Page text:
Wells, Peter. Barbarians to Angel: The Dark Ages Reconsidered.
New York, NY: W.W. Norton & Company, Inc., 2008Barbarians to Angels written by Peter Wells is an enlightening read that sheds light on to what really went on during “The Dark Ages”.
The written word during 400-800 AD came from educated citizens of the Roman Empire and their recount could be judgmental. Many historians are led to believe that Barbarians destroyed Roman and everyone suffered from acts of violence, a mass migration, disease, starvation, and this was the way of life for hundreds of years. But Peter Wells goes beyond the information in the written accounts and looks at the actual archaeological evidence.
He uses this information to help visualize life that went on during this period of time that will prove that the Dark Ages was anything but dark. Some of the archaeological evidence Wells got his information was from settlement ruins, burial and sacrificial finds. The items that were found reveal to us that these people were getting on with their lives and adapting. These people create great works of art, developed expansive trade networks, lived mostly peaceful lives, and even invented the deep plow. Wells also used bodies that have been recovered.
These bodies show that, in life, they seem to be well fed, and it gives us an idea of the average height of males and females. The condition of their teeth shows that they were in good health.Even the food residues show levels of nutrition consistent with small but healthy populations. In several of the chapters Wells talks about the different cities that were a part of the Roman Emperor. With the Dark Ages people think of people migrating and having no place to live but archeological evidence shows that there were permanent settlements in Europe. In these chapters, Wells lays out evidence of the continuous occupation and the growth of these cities that were once a part of the Roman Emperor.
The architecture of Rome, which is repeated throughout the empire, is most vividly in his description of Roman London. This city had its own amphitheater, forum, and basilica, this era comes to an end. But over time some of these building would be torn down to make room for other uses and the some of the larger stones would be reused. Wells see’s this as another example of how life didn’t stop just continued on differently. The studies of these cities reveal that there was continuity from one generation to the next and not abrupt declines followed brilliant discoveries. Wells points out several times throughout the book and he even uses a whole chapter to talk about Religion. The way Wells stresses that even though the declared religion is Christianity people still used or practiced their beliefs from before. Wells does use archaeological evidence to back this up from the burial sites, burial practices in Christian literature, artwork, and mythological themes hidden with Christian imagery.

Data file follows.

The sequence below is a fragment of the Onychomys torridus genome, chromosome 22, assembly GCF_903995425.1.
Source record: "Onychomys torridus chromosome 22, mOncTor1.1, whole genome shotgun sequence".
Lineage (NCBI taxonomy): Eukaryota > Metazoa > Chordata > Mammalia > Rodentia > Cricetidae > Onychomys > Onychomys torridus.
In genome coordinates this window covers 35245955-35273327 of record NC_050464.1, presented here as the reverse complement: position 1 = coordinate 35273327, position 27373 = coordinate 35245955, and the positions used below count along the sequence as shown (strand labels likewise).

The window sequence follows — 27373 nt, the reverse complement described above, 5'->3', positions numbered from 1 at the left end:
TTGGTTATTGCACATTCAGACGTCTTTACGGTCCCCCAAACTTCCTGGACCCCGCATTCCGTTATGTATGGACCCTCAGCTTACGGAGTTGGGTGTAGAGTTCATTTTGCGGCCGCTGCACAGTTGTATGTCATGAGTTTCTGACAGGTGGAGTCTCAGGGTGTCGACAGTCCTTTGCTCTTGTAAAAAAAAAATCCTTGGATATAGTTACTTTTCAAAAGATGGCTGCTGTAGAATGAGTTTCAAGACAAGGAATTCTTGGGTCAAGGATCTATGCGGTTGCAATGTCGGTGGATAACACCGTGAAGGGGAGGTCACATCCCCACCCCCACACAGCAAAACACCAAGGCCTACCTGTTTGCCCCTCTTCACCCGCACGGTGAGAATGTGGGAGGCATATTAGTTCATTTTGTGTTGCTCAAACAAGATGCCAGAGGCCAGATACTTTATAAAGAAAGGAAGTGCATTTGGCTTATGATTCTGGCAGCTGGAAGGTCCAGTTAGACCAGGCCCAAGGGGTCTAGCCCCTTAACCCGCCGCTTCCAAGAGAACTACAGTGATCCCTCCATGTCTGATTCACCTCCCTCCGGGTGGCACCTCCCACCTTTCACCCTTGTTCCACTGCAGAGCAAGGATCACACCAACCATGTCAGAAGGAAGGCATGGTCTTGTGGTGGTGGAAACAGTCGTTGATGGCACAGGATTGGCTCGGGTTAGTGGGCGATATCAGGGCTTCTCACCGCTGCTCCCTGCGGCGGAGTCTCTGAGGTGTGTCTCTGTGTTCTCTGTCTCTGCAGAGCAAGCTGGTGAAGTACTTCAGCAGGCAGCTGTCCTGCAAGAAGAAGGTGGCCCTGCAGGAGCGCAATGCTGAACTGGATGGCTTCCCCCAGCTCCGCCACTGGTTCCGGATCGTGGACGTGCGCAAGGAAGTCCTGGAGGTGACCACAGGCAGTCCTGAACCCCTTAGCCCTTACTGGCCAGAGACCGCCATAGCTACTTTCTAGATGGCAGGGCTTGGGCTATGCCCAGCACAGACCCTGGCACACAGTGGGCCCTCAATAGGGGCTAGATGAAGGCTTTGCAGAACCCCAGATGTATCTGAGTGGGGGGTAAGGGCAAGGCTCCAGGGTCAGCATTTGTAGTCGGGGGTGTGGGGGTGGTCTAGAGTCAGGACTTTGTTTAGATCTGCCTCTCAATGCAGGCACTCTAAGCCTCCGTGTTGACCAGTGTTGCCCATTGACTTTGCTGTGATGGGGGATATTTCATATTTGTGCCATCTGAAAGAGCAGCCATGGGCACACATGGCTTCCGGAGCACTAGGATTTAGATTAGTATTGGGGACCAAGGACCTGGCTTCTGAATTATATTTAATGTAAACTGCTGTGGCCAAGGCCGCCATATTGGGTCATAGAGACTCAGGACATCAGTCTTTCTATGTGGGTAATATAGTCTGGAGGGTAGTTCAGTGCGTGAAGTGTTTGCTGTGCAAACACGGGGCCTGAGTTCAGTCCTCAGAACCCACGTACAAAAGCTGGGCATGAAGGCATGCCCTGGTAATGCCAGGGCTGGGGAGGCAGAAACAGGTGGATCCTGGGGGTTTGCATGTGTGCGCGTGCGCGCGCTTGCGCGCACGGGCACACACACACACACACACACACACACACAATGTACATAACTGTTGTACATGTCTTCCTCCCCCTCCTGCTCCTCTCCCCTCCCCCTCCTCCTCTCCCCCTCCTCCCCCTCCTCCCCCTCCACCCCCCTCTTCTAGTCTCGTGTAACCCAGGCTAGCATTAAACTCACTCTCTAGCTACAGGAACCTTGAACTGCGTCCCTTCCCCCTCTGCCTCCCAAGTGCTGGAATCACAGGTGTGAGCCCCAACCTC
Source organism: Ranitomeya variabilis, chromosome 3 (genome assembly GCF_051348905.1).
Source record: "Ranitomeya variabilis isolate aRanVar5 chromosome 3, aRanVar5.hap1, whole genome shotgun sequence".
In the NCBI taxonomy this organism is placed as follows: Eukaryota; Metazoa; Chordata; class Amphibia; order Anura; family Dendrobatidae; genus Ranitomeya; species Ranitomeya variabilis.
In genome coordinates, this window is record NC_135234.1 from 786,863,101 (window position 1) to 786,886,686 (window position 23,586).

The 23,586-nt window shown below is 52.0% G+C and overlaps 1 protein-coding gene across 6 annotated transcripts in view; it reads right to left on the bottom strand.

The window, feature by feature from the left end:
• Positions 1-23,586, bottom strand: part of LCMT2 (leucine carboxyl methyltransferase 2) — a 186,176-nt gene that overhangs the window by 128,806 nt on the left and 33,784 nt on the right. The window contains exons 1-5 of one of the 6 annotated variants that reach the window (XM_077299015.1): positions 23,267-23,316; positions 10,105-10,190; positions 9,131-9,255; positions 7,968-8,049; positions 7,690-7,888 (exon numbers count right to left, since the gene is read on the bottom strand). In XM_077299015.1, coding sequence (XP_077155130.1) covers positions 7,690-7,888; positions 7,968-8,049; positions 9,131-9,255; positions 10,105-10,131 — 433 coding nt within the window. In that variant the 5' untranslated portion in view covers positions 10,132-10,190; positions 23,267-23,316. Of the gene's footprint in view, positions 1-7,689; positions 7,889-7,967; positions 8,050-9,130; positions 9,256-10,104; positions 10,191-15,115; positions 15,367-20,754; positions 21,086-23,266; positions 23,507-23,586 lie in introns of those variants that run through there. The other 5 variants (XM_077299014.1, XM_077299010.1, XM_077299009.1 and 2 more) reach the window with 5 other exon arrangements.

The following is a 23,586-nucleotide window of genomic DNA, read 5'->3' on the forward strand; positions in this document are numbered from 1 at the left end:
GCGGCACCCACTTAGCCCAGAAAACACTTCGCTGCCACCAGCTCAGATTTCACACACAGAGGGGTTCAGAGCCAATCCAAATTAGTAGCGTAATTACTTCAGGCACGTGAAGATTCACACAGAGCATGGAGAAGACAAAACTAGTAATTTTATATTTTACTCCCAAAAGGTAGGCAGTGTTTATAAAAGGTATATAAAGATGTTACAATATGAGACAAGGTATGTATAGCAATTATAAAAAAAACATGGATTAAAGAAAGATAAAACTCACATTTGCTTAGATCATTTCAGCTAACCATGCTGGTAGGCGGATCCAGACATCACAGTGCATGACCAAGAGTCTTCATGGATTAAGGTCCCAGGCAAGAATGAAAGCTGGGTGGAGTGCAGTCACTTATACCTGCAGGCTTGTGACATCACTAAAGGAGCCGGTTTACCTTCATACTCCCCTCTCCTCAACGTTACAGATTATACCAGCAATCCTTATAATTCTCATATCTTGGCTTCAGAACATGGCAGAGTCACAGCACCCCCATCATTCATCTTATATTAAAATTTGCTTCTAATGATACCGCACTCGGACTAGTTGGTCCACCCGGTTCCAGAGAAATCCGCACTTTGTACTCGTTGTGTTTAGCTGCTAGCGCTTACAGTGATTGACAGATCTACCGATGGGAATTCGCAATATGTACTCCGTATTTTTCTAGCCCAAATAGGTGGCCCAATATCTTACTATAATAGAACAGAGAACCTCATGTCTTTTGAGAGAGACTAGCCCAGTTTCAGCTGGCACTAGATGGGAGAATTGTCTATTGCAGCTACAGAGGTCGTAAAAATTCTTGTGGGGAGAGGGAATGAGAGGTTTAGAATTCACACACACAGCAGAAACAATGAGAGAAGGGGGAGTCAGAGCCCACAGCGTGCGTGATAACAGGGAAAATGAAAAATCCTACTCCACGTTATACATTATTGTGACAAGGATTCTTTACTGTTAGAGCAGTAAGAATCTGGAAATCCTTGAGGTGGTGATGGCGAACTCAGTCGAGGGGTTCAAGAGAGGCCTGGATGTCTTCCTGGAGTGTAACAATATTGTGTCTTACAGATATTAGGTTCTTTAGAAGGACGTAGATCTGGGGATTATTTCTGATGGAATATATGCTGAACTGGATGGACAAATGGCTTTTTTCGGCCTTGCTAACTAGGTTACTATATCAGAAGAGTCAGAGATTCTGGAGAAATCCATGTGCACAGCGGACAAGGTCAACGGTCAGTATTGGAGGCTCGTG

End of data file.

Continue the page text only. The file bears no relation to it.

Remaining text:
This evidence shows that the general public was very slow to accept proper Christian practice, and even those converted rulers held to traditions too. The book makes one think about how long and how many of these traditions survived. Wells even states in the book on pages 184-185, “Wearing or carrying charms, saying prayer before meals, decorating Christmas trees, coloring eggs at Easter, and tossing coins into fountains are parts of practices that were carried out by the prehistoric Peoples of Europe. What people think today when they toss their pennies, dimes, and quarters into the water may not be very different from what eighth-century Britons thought as they threw their swords in to the Thames at London.”All the archeological evidence that Wells writes about in this book does support the growing belief that the collapse of empires and civilizations does not necessarily happen over night or because of one war.
These declines or changes happen over many years are the results of breakdowns in laws, uncertainty and or natural disasters. The original thoughts associated with the Dark Ages such as famine, war, and disease has been proven to be not so dark after all. This is a very good book for someone who would like to get the entire picture of what really was going on during 400-800 AD. Peter Wells does a great job of writing this in a way that you can visualize how life changed.